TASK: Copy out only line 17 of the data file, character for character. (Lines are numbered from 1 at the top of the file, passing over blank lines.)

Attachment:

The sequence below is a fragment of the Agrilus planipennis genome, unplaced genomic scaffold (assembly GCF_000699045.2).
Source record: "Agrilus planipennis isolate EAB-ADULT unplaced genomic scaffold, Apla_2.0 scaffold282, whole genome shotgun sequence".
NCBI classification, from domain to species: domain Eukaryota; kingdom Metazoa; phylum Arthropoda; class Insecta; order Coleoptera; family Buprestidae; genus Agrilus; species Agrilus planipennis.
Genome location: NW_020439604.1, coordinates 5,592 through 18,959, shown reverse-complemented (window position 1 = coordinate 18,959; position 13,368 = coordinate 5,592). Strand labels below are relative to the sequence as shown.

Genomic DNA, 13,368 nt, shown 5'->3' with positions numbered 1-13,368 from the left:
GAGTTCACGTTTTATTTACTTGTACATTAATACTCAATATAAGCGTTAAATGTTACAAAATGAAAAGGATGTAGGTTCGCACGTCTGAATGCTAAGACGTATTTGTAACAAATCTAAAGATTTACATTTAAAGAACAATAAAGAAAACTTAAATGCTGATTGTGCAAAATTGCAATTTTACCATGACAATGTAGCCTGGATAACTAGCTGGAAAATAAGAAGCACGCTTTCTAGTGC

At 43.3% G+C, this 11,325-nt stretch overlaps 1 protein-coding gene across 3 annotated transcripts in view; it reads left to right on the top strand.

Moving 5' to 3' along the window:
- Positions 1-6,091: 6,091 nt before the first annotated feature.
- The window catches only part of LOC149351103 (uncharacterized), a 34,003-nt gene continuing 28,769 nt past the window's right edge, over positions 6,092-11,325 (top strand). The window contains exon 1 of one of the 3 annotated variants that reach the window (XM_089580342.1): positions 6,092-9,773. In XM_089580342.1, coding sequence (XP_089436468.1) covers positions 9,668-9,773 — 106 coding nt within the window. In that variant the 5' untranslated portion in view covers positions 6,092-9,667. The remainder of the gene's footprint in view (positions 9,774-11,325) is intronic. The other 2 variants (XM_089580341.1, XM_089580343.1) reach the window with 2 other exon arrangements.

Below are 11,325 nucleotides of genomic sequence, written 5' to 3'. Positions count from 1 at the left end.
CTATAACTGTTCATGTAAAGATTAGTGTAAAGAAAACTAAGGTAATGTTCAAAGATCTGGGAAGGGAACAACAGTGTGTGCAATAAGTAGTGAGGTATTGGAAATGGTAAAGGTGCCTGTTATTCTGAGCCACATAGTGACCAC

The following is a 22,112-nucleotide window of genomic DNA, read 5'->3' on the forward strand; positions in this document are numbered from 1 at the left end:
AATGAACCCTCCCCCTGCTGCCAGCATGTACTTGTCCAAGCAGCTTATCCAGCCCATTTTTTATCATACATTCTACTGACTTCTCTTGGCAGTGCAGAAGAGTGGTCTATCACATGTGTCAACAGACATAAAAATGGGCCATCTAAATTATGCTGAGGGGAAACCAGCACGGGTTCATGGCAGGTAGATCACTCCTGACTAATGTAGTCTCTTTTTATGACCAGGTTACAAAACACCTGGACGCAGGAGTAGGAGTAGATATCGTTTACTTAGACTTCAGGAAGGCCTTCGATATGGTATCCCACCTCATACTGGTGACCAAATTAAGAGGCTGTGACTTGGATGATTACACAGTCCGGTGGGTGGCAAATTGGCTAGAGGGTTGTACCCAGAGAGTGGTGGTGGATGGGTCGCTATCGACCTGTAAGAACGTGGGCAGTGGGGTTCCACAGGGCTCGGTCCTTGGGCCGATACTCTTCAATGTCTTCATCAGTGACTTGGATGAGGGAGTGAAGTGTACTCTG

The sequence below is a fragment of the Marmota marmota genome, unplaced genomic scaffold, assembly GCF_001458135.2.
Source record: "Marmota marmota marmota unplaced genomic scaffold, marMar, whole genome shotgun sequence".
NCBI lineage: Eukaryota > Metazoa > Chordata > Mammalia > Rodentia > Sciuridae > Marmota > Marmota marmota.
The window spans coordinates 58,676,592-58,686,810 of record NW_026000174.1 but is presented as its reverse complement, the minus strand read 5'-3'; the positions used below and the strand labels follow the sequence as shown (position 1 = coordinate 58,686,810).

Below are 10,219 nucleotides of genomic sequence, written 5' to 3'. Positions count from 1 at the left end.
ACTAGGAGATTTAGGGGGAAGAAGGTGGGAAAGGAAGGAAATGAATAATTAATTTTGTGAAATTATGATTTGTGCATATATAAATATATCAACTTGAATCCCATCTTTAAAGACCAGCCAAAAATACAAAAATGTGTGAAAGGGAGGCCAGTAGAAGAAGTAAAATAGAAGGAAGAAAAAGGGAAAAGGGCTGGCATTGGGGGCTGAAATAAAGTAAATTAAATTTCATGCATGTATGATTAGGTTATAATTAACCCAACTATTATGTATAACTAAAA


NCBI lineage: Eukaryota > Metazoa > Chordata > Mammalia > Rodentia > Sciuridae > Marmota > Marmota marmota.